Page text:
Examples of institutional pushback pale in comparison to broader trends
Is the era of woke censorship coming to an end on campus? The New York Times, Washington Post and CNN, among others, are heralding a new epoch in which university leaders stand up to snowflake students. While it’s encouraging that progressive legacy media outlets are nailing their free speech colours to the mast, these are counter-wavelets on the surface of a rising swell. Progressive illiberalism is not going anywhere because it is baked into the demography of tomorrow’s professors.
The Post cites a number of examples of institutional pushback, including Cornell’s refusal to implement a mandatory trigger warnings policy on academic freedom grounds. The paper and others note the encouraging defence of liberalism at Penn and Vanderbilt, along with Harvard’s new Steven Pinker-fronted Council on Academic Freedom, a group of over 50 faculty members who have robustly lined up against the culture of progressive conformity on campus.
The sceptic in me says it’s one thing to strike down a trigger warning for an innocuous book which doesn’t touch sacred progressive beliefs. Penn’s current trial of controversial law professor Amy Wax for legal speech will be a far more important barometer of the new administrative liberalism.
Still, the gradual emergence of a liberal centre willing to speak its name is cause for optimism. This came to broader attention with the Harper’s Letter in July 2020, continued with an Economist editorial in April 2021, and was followed by the first New York Times editorial in March 2022. Since then, the NYT has run a series of articles challenging campus conformity and has even been willing to court protests by running pieces sceptical of gender reassignment surgery. WaPo is late to the game, but confirms the trend.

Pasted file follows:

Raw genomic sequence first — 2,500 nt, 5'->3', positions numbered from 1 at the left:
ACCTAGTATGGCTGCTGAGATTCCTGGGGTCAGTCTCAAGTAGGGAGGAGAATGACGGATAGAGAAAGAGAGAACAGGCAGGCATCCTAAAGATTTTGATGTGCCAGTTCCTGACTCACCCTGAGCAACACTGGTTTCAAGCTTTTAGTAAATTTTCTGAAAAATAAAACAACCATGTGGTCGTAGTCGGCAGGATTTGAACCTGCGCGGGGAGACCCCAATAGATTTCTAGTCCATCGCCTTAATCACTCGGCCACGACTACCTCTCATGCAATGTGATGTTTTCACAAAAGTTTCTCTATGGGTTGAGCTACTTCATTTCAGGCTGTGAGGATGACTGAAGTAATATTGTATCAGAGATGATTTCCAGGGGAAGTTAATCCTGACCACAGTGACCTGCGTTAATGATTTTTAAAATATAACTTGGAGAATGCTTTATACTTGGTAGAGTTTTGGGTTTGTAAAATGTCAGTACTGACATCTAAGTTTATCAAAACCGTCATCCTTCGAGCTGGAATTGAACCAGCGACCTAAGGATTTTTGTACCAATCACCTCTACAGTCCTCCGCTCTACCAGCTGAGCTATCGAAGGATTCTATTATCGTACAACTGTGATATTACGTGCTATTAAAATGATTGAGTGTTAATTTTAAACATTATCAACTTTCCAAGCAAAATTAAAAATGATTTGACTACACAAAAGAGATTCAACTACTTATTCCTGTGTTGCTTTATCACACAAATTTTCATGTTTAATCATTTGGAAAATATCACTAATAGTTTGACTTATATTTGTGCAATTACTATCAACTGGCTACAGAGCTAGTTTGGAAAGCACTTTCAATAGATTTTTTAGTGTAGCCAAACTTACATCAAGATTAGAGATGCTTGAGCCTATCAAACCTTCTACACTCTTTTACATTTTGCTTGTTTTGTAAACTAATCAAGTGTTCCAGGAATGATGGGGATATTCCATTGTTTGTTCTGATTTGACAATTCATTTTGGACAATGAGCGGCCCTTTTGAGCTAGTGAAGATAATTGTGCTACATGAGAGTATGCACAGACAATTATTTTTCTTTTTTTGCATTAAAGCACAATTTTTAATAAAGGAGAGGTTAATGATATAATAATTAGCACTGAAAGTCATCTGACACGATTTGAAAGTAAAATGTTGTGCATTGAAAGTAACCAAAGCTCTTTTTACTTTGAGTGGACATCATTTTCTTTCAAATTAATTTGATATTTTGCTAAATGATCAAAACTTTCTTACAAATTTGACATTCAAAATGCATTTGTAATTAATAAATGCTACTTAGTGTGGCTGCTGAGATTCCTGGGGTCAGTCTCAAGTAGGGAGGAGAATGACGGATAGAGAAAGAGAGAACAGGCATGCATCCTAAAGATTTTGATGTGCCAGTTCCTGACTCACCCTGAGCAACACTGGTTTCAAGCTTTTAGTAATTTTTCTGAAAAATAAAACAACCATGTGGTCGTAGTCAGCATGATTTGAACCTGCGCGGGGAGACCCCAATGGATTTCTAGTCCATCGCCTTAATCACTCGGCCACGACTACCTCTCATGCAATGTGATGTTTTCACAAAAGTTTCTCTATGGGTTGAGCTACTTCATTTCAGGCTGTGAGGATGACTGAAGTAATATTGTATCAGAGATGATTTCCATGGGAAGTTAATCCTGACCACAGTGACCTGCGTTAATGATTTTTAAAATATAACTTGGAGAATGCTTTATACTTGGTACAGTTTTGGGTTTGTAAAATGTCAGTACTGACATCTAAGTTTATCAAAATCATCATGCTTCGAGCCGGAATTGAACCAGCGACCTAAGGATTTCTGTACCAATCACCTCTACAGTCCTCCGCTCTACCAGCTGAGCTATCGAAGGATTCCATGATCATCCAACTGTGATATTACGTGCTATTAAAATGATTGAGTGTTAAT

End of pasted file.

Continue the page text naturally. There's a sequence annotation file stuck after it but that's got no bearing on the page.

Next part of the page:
Why the turnaround? Incentives explain a lot here. First, some of the energy in cancel culture has ebbed post-George Floyd, with the number of cancellation attempts dropping back to the (still high) levels of the mid-2010s (Figure 1). Second, the attacks on universities from the Right, encapsulated in Ron DeSantis’s campaigns against critical race theory and gender theory, permit liberals to use a “both sides” defence of liberalism. Conservative media attention also focuses centrist liberals on the need for internal reform rather than the prospect of further embarrassment. The Right has been a vital ingredient in the new liberalism.
But in the long run, liberalism is giving way to progressivism in elite spaces. The new cultural liberalism in the media reflects the views of senior staff members, and is opposed by affinity groups and young employees. That’s important, because surveys consistently find that “woke” values are twice as prevalent among younger Leftists than among older Leftists. Over 8 in 10 undergraduates at 150 leading US colleges say speakers who say BLM is a hate group or transgenderism is a mental disorder should not be permitted to speak on campus. What’s more, 7 in 10 think a professor who says something that students find offensive should be reported to their university. Young academics are twice as censorious as those over 50. These are the editorial teams and professoriate of tomorrow.
The steady erosion of free speech values is generational. Today’s young people are far more censorious than the young people of 1980 or even 2000, and they won’t grow out of it. While Zoomers are scared of being cancelled, figure 2 shows that they accept this risk as part of their political ideology.
Administrations’ occasional rebukes of student activists or adoption of high-minded academic freedom resolutions will make little difference to this speech climate. The situation in universities increasingly reflects a transformational current of illiberalism, guided by the generations who will one day form our elite.